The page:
Actually, it's a little more complicated than that.

For a long time I have joked that all the early Vineyard leaders appear so much alike! If you could see pictures of many of the early pastors, you would notice this strange convergence of styles. It's a particular "look:" casually dressed, slightly overweight, balding but with straight, sandy-colored hair changing to silver. And all of them have beards - John Wimber, Kenn Gulliksen, Bert Waggoner, even my pastor Bill Elander. It is somewhat uncanny.

But as I've met the younger generation, especially folks interested in diving into the Vineyard from a historical or theological angle, I notice that a lot of us have a particular style too. Maybe someday we'll be called the "Yale School" of Vineyard thought. We all tend to be casually dressed too, but instead of sandals and hawaiian shirt, we have the relaxed look of postmodern graduate students. Most of us are tall and thin, occasionally scruffy with dark shaggy hair. I can't tell you how many times I get confused for Matt Croasmun, a friend and fellow YDS student who also works at my church.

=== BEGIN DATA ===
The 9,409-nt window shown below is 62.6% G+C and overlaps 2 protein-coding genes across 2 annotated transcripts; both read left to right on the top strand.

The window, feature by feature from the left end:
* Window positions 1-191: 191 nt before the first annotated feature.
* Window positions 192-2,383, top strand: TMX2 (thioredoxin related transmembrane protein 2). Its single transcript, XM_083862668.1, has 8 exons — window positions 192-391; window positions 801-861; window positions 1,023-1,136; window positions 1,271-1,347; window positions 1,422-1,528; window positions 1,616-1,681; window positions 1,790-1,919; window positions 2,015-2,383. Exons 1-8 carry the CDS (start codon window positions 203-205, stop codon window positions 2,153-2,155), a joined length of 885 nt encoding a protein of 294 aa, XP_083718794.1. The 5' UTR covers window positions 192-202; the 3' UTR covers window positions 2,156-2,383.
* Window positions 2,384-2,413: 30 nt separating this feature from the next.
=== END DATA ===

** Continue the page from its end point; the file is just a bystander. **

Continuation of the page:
Okay, so maybe what I'm describing is simply the "grad student" aesthetic. Maybe we're not that unique. We dress comfortably because we're students, we don't shave because we were up till 1am studying. We don't get haircuts becuase we cannot afford it. Maybe we're all skinny because we don't eat well. Of course, I'm not pretending to be a social scientist in my analysis, just note something of interest that never ceases to make me laugh. But who knows? Maybe someday people will joke about those "old Vineyard guys" that all look alike. It's funny how that seems to happen.